- Return papers to their owners and allow 10 minutes for students to revise their justification based on the feedback they received from their partner.
Students often have difficulty making sense of non-routine problems. As a result, students can become stuck and disengaged, and unable or unwilling to even attempt a solution. I often hear students say, “What is this even asking?” For students to be able to answer that question for themselves and- solve challenging, non-routine problems, they need targeted support to develop their sense-making ability.
By using built-in guiding questions as students work collaboratively on problem-solving tasks, students will be better supported in making sense of challenging math problems. Once they are able to make sense of what a problem is asking, they may be more likely to persist toward a meaningful solution.
- It is helpful to build the making-sense prompts into the task, as opposed to keeping the prompts on a separate form.
- Students benefit from ongoing feedback and gain confidence in making sense of problems.
- Students struggle to re-phrase the task in their own words in writing.
- Select a task with an appropriately high level of cognitive demand (i.e., includes problem-solving with non-routine tasks).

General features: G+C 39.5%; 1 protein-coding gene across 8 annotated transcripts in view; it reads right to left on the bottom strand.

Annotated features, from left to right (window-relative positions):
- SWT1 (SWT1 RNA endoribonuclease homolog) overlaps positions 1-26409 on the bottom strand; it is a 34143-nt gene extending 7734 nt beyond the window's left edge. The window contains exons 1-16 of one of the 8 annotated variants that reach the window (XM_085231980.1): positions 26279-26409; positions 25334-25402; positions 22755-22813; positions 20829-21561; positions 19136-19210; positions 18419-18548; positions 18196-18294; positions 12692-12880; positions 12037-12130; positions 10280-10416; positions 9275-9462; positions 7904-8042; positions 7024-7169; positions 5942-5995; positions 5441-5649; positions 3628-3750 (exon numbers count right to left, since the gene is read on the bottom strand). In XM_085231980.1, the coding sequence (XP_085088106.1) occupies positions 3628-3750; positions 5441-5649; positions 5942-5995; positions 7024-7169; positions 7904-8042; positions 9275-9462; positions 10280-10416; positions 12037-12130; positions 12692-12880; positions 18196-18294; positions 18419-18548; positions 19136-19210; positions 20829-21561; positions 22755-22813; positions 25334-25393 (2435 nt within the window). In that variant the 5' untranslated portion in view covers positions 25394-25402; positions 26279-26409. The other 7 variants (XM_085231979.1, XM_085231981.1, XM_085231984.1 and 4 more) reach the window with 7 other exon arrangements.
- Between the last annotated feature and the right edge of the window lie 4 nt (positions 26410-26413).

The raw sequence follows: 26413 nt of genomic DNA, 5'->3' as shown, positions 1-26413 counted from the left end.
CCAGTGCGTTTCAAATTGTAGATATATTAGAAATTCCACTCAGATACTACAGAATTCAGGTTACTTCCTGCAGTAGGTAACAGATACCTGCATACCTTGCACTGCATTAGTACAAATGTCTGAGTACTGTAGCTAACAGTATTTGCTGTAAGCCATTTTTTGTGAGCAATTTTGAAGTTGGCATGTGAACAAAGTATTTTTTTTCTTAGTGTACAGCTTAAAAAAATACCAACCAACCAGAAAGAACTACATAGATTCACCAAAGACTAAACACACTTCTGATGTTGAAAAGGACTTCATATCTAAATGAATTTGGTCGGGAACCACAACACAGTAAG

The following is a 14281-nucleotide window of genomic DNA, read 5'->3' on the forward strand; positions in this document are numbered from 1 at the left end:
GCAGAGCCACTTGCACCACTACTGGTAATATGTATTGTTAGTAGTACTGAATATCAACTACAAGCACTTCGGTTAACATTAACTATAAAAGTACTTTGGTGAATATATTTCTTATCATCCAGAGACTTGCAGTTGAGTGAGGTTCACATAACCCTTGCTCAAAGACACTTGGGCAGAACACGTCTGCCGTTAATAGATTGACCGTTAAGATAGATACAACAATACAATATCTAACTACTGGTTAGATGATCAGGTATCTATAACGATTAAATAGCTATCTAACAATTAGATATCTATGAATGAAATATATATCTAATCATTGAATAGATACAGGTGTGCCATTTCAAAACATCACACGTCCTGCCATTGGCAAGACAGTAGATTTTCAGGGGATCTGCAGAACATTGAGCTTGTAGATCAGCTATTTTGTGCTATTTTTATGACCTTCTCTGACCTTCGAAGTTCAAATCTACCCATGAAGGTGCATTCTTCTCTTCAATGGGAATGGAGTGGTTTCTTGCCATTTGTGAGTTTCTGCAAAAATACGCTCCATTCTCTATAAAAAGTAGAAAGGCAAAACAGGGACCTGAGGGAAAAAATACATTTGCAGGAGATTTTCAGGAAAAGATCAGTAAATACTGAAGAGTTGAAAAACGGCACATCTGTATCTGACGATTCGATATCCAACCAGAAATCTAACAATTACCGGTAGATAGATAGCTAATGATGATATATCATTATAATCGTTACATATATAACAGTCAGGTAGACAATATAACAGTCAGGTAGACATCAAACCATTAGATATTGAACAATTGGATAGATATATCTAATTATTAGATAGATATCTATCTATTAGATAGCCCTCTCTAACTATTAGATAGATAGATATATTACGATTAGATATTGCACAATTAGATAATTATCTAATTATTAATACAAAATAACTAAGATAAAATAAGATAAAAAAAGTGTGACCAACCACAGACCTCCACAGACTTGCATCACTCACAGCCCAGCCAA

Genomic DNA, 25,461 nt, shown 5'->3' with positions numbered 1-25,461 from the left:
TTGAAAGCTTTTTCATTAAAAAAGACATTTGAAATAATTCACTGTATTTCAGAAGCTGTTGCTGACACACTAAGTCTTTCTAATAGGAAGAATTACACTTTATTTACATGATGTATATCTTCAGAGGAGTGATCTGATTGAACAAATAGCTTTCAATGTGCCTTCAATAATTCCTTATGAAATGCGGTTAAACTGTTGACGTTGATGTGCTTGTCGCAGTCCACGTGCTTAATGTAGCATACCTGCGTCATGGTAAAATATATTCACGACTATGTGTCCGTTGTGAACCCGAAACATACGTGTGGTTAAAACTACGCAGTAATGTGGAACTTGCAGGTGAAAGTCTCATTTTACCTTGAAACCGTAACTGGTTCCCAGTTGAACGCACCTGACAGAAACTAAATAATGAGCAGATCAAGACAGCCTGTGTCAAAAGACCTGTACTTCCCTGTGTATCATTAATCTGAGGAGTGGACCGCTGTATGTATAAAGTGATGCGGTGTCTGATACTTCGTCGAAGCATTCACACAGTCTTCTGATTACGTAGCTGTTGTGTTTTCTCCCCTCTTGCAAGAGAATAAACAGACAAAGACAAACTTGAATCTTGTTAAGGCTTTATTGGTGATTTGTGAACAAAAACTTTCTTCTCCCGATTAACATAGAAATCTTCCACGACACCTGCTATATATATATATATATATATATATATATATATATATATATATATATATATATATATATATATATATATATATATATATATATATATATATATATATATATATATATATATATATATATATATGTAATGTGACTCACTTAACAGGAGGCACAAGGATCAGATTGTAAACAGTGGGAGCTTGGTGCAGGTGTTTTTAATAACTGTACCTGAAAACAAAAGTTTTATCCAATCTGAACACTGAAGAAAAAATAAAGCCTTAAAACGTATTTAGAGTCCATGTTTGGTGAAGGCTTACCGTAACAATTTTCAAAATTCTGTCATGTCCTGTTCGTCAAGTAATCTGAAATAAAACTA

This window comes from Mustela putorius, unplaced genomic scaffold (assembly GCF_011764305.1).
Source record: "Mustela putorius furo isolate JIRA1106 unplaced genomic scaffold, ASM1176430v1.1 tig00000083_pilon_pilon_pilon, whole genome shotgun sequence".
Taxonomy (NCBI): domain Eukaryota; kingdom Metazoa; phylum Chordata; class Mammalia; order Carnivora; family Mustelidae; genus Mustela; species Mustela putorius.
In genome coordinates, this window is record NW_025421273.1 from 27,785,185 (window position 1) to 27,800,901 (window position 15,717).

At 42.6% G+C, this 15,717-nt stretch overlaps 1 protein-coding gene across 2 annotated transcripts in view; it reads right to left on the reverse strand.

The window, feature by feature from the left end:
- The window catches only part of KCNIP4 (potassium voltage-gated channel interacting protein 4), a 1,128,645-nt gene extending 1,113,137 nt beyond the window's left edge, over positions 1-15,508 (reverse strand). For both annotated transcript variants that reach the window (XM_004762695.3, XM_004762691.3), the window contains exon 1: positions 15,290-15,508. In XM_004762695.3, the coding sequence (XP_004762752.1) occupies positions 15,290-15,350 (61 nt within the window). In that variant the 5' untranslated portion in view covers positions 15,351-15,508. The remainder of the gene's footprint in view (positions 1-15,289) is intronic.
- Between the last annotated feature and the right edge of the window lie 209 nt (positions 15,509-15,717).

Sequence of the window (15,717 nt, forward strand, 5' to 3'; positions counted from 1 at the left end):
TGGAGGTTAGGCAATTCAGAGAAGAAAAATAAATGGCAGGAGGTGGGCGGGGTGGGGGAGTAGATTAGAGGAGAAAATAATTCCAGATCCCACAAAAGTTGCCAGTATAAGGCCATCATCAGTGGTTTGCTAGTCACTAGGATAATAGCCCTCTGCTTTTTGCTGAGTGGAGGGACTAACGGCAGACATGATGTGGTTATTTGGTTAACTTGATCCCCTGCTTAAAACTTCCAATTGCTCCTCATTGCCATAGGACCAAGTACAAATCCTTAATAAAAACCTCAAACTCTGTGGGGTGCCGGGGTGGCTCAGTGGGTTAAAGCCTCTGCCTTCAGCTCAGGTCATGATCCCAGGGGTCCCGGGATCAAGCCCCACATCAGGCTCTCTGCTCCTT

- Edit the task to include guiding questions at appropriate places to explicitly support students in making sense of the problem. Examples include, “What is the problem asking you to find?” or “What information in the problem will help you find a solution?”
- Give students 3 to 5 minutes of Private Reasoning Time (PRT) to preview the task and answer the guiding questions.
- Allow students to work collaboratively to decide what the task is asking and what important information is given. Note: Norms for group discussion should be established prior to having students work collaboratively.
- After students have made sense of the problem in group discussions, review their ideas in a whole-class discussion as necessary.
- Allow students to complete the tasks in pairs or groups.
Students typically are not given the opportunity to solve challenging problems when completing their homework. Homework assignments usually consist of multiple rote problems and seldom provide opportunities to work on problem-solving. Students also have few opportunities to discuss homework problems after completing them.